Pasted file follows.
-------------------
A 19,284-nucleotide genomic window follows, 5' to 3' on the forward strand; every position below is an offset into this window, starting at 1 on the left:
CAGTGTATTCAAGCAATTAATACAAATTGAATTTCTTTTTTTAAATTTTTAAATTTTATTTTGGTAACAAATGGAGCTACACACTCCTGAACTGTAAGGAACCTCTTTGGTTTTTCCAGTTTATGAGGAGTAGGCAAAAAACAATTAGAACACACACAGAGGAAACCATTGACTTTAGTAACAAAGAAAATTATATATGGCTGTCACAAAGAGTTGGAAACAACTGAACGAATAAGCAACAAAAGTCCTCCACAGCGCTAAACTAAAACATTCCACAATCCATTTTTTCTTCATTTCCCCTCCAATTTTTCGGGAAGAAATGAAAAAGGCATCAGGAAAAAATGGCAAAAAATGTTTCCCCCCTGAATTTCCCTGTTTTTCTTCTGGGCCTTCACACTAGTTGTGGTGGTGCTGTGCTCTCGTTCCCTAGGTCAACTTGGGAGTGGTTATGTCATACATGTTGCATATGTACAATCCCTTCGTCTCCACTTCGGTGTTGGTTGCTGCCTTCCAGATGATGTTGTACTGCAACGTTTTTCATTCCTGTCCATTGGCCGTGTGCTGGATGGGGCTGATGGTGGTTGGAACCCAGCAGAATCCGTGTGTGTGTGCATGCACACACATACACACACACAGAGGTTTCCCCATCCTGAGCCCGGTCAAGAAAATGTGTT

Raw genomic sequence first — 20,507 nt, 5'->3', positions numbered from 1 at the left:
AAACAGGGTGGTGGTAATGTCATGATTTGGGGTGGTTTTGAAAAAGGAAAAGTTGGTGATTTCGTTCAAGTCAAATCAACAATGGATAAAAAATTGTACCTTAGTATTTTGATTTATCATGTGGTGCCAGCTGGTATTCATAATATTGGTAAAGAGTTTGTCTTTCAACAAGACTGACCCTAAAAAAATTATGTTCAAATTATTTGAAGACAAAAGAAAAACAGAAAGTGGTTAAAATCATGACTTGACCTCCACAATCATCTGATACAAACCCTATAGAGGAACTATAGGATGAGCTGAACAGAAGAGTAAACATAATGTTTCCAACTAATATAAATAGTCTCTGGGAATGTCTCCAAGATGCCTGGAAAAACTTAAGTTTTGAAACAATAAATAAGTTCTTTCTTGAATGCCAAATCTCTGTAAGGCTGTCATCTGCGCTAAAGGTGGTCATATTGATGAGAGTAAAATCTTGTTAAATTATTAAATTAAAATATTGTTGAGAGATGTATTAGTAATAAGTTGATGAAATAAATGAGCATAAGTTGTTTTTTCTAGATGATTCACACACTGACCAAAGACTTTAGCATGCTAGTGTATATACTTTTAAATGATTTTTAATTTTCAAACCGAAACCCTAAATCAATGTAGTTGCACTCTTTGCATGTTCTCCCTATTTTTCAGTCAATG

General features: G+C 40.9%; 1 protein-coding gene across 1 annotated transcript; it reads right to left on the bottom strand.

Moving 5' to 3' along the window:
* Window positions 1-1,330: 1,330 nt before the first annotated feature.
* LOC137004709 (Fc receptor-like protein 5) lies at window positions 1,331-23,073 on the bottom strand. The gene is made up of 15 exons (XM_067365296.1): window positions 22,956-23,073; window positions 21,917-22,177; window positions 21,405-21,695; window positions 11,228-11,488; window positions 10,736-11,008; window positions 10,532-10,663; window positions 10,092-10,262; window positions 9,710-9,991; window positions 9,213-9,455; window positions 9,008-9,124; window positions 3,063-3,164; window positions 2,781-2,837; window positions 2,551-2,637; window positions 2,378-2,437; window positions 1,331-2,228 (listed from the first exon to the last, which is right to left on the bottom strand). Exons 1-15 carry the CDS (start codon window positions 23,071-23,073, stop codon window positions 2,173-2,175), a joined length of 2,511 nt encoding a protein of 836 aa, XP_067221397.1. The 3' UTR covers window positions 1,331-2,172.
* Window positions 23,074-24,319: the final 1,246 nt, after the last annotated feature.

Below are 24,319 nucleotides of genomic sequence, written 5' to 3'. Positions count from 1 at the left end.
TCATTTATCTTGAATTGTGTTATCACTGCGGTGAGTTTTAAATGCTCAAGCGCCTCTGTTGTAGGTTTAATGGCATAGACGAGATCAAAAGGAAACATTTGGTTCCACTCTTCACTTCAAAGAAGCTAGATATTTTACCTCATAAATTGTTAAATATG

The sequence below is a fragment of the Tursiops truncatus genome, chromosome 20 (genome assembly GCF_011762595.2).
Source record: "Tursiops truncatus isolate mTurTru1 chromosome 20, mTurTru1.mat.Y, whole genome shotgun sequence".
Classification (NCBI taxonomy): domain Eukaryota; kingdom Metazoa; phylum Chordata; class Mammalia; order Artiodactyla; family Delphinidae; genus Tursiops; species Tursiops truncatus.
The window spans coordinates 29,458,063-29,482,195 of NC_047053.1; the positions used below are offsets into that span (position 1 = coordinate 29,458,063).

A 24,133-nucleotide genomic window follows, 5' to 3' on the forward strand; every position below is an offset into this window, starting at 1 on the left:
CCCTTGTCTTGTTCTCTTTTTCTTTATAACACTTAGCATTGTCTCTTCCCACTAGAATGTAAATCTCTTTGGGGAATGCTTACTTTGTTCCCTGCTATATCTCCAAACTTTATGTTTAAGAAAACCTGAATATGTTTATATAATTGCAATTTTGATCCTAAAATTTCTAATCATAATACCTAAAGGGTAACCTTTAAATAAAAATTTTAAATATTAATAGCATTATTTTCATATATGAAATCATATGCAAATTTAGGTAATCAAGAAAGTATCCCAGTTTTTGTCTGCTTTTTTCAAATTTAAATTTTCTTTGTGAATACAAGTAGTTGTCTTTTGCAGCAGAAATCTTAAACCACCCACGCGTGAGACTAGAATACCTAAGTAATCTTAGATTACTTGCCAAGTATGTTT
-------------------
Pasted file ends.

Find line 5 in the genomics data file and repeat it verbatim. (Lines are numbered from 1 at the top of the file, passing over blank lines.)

General features: G+C 40.9%; 1 protein-coding gene across 1 annotated transcript; it reads right to left on the bottom strand.